The fact that compensation coverage was expanded to ensure that the availability of compensation benefits would no longer depend upon the "fortuitous circumstance of whether the injury occurred on land or over water," however, does not imply that admiralty jurisdiction has been extended to embrace noncompensation claims brought by employees against parties other than their employers. ....
Taken as a whole, the manifest purpose of section 905(b) is to curtail rather than expand the availability of third party actions in admiralty. With respect to third party actions for negligence, the reasonable inference is that the boundaries of maritime jurisdiction as defined under prior law ( e.g., Victory Carriers) were neither expanded nor constricted by passage of the 1972 Amendments, but simply retained.
We agree that Congress did not intend that federal maritime law should apply to actions for tort brought by longshoremen injured on land. To afford Holland a maritime cause of action would intrude on an area that has been reserved for state law. In these circumstances, the Supreme Court has repeatedly warned that we must proceed with caution. E.g., Executive Jet Aviation, Inc. v. City of Cleveland, 409 U.S. 249, 272-73, 93 S.Ct. 493, 506, 34 L.Ed.2d 454 (1972); Victory Carriers, Inc. v. Law, 404 U.S. 202, 211-12, 92 S.Ct. 418, 424-25, 30 L.Ed.2d 383 (1971). Due regard for our federal system requires that we scrupulously confine federal admiralty jurisdiction to the precise limits defined by Congress. See Healy v. Ratta, 292 U.S. 263, 270, 54 S.Ct. 700, 703, 78 L.Ed. 1248 (1934).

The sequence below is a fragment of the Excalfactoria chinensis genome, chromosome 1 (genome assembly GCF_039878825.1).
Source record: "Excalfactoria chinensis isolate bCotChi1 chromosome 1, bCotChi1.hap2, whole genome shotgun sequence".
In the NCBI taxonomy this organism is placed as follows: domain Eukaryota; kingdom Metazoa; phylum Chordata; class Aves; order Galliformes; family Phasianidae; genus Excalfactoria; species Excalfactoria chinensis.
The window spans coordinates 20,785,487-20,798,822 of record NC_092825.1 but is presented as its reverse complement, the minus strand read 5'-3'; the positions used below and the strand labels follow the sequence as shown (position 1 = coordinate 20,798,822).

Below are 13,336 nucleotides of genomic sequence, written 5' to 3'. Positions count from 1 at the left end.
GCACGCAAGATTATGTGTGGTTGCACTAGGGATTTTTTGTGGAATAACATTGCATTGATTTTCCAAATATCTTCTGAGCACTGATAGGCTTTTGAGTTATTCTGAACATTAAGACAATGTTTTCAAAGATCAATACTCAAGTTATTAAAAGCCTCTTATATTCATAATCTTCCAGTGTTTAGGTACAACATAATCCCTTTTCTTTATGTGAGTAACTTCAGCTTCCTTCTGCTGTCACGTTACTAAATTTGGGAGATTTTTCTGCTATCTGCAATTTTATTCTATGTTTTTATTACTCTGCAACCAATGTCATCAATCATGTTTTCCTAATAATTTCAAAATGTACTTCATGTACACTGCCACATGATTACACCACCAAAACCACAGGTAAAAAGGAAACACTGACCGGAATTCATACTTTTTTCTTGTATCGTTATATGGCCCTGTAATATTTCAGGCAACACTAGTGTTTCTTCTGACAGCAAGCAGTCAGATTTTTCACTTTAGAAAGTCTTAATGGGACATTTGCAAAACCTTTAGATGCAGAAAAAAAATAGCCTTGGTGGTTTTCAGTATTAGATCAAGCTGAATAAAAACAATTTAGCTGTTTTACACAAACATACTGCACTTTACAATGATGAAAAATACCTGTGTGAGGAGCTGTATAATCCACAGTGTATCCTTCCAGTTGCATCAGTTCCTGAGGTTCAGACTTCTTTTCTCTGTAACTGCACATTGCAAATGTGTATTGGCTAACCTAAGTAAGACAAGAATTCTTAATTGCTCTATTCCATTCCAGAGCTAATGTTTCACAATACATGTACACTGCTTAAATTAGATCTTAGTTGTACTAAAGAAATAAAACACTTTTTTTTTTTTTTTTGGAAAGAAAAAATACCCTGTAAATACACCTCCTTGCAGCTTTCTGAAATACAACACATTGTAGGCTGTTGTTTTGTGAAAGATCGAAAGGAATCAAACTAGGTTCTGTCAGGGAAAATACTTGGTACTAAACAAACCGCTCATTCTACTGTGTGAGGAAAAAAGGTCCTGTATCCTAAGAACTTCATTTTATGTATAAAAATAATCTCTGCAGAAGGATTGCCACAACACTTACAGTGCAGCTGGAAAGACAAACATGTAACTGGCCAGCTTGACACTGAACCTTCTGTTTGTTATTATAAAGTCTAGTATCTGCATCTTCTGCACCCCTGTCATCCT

We conclude that Holland has asserted no basis for the exercise of federal admiralty jurisdiction over his claim. The district court erred by applying the maritime doctrine of comparative negligence, rather than the Virginia law of contributory negligence. Because the jury found Holland to be contributorily negligent, he may not recover from Sea-Land for his injuries. We find nothing in Holland's assignments of error that warrants a new trial. The judgment is reversed, and the case is remanded for entry of judgment for Sea-Land.
REVERSED AND REMANDED.